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Markets rarely move on State of the Union speech

President Barack Obama delivers his State of the Union address on Capitol Hill in Washington, Tuesday, Jan. 25, 2011. (AP Photo/Pablo Martinez Monsivais, Pool)
AP

Regardless of what President Obama says in Tuesday night's State of the Union address, don't expect markets to react much one way or the other tomorrow. Historically, stocks barely budge in the trading session following the annual presidential presentation, notes Jeffrey Kleintop, chief market strategist at LPL Financial.

"Most State of the Union speeches see less than a 1 percent move in the stock market on the following day and the average move is only 0.14 percent," Kleintop says in a new note to clients.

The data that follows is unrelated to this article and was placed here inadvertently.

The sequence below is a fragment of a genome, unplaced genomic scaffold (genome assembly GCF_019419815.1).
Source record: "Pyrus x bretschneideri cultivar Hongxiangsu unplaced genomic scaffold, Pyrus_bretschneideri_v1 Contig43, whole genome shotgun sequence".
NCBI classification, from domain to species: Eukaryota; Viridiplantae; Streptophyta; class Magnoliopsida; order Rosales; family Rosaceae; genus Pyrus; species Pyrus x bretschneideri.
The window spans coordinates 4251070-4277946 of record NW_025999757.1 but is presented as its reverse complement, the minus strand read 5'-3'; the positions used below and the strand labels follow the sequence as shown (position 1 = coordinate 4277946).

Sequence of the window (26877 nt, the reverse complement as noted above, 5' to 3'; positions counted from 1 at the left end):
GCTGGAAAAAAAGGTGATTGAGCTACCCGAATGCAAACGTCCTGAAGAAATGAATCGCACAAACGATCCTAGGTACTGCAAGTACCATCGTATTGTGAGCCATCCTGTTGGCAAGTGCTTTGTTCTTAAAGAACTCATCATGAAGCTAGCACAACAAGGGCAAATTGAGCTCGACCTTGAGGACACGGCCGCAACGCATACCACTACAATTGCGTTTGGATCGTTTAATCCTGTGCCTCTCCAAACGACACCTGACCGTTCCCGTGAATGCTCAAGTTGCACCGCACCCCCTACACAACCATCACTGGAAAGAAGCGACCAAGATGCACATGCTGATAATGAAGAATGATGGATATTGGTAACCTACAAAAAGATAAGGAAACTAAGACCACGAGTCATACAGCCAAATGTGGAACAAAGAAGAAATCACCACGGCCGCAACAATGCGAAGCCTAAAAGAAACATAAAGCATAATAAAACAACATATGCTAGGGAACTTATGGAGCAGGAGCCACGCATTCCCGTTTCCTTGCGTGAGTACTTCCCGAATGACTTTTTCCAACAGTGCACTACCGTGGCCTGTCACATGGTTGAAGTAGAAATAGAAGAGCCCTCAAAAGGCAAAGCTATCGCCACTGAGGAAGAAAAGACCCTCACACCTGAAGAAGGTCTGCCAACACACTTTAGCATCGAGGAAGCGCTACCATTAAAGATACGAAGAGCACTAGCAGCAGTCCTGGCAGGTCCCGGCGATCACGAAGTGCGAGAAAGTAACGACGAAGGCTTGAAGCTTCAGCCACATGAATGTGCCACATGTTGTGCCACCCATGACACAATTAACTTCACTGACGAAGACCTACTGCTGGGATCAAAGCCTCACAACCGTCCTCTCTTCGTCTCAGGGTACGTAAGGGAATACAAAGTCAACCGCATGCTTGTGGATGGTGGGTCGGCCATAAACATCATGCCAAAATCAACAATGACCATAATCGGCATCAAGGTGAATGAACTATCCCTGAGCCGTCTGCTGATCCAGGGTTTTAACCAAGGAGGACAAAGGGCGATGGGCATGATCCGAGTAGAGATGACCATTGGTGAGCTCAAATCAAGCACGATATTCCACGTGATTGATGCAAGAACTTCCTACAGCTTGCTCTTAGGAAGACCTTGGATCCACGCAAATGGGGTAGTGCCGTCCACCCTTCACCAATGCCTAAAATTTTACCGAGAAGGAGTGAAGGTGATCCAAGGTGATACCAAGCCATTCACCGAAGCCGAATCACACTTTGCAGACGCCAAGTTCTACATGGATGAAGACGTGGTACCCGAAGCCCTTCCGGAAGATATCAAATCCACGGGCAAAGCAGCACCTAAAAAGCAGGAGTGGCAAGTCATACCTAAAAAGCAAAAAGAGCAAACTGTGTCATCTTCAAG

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The S&P 500 hasn't moved as much as 2 percent in the trading session following a State of the Union address in more than a decade, when it plunged following President Clinton's final speech. See the chart, courtesy of LPL Financial, below:

What investors can expect is for the president to highlight the immediate need for Congress to come together to extend the payroll tax cut and unemployment insurance benefits through 2012, Kleintop says.

Additionally, the president will also likely call for increased infrastructure investment, including school construction, roads and bridges, and high-speed rails, says Kleintop. However, Congress is unlikely to open the purse strings to fund such programs, the strategist notes.

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    Dan Burrows, a veteran of Aol's DailyFinance, SmartMoney and MarketWatch from Dow Jones, covers the markets and economy with an eye toward investing for the long haul.